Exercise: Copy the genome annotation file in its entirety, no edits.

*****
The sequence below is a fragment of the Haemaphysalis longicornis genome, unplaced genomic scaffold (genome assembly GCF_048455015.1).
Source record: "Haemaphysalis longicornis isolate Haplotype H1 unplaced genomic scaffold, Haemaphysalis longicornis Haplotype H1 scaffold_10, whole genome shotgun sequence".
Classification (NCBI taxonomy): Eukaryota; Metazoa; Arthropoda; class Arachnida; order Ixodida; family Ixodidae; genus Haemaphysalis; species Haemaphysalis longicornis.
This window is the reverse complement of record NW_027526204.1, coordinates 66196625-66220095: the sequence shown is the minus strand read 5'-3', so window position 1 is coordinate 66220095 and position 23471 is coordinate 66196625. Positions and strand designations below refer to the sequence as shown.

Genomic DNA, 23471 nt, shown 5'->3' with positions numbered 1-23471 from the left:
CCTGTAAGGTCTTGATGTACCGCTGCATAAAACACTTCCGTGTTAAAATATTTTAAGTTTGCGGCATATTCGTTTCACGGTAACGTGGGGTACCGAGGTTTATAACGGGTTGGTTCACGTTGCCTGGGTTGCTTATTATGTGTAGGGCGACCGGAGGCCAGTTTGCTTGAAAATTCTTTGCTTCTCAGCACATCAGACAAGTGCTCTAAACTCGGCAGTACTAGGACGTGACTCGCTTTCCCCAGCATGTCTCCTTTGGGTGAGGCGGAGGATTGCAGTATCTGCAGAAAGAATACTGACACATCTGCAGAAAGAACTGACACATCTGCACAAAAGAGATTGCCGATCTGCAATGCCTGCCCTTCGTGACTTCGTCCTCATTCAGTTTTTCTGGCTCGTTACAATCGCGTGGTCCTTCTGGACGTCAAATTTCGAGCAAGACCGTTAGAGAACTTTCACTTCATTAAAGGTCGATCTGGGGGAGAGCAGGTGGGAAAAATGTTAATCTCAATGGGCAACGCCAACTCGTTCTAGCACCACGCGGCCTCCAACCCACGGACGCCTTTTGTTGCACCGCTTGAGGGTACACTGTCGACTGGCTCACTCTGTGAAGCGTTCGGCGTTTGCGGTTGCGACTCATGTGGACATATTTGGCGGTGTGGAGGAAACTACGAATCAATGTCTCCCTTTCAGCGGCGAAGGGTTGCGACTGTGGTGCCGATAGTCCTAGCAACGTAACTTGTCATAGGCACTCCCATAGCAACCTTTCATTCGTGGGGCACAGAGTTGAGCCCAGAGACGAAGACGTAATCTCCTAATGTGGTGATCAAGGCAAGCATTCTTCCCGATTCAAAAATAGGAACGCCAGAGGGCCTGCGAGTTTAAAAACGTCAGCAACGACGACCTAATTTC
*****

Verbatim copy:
The sequence below is a fragment of the Haemaphysalis longicornis genome, unplaced genomic scaffold (genome assembly GCF_048455015.1).
Source record: "Haemaphysalis longicornis isolate Haplotype H1 unplaced genomic scaffold, Haemaphysalis longicornis Haplotype H1 scaffold_10, whole genome shotgun sequence".
Classification (NCBI taxonomy): Eukaryota; Metazoa; Arthropoda; class Arachnida; order Ixodida; family Ixodidae; genus Haemaphysalis; species Haemaphysalis longicornis.
This window is the reverse complement of record NW_027526204.1, coordinates 66196625-66220095: the sequence shown is the minus strand read 5'-3', so window position 1 is coordinate 66220095 and position 23471 is coordinate 66196625. Positions and strand designations below refer to the sequence as shown.

Genomic DNA, 23471 nt, shown 5'->3' with positions numbered 1-23471 from the left:
CCTGTAAGGTCTTGATGTACCGCTGCATAAAACACTTCCGTGTTAAAATATTTTAAGTTTGCGGCATATTCGTTTCACGGTAACGTGGGGTACCGAGGTTTATAACGGGTTGGTTCACGTTGCCTGGGTTGCTTATTATGTGTAGGGCGACCGGAGGCCAGTTTGCTTGAAAATTCTTTGCTTCTCAGCACATCAGACAAGTGCTCTAAACTCGGCAGTACTAGGACGTGACTCGCTTTCCCCAGCATGTCTCCTTTGGGTGAGGCGGAGGATTGCAGTATCTGCAGAAAGAATACTGACACATCTGCAGAAAGAACTGACACATCTGCACAAAAGAGATTGCCGATCTGCAATGCCTGCCCTTCGTGACTTCGTCCTCATTCAGTTTTTCTGGCTCGTTACAATCGCGTGGTCCTTCTGGACGTCAAATTTCGAGCAAGACCGTTAGAGAACTTTCACTTCATTAAAGGTCGATCTGGGGGAGAGCAGGTGGGAAAAATGTTAATCTCAATGGGCAACGCCAACTCGTTCTAGCACCACGCGGCCTCCAACCCACGGACGCCTTTTGTTGCACCGCTTGAGGGTACACTGTCGACTGGCTCACTCTGTGAAGCGTTCGGCGTTTGCGGTTGCGACTCATGTGGACATATTTGGCGGTGTGGAGGAAACTACGAATCAATGTCTCCCTTTCAGCGGCGAAGGGTTGCGACTGTGGTGCCGATAGTCCTAGCAACGTAACTTGTCATAGGCACTCCCATAGCAACCTTTCATTCGTGGGGCACAGAGTTGAGCCCAGAGACGAAGACGTAATCTCCTAATGTGGTGATCAAGGCAAGCATTCTTCCCGATTCAAAAATAGGAACGCCAGAGGGCCTGCGAGTTTAAAAACGTCAGCAACGACGACCTAATTTC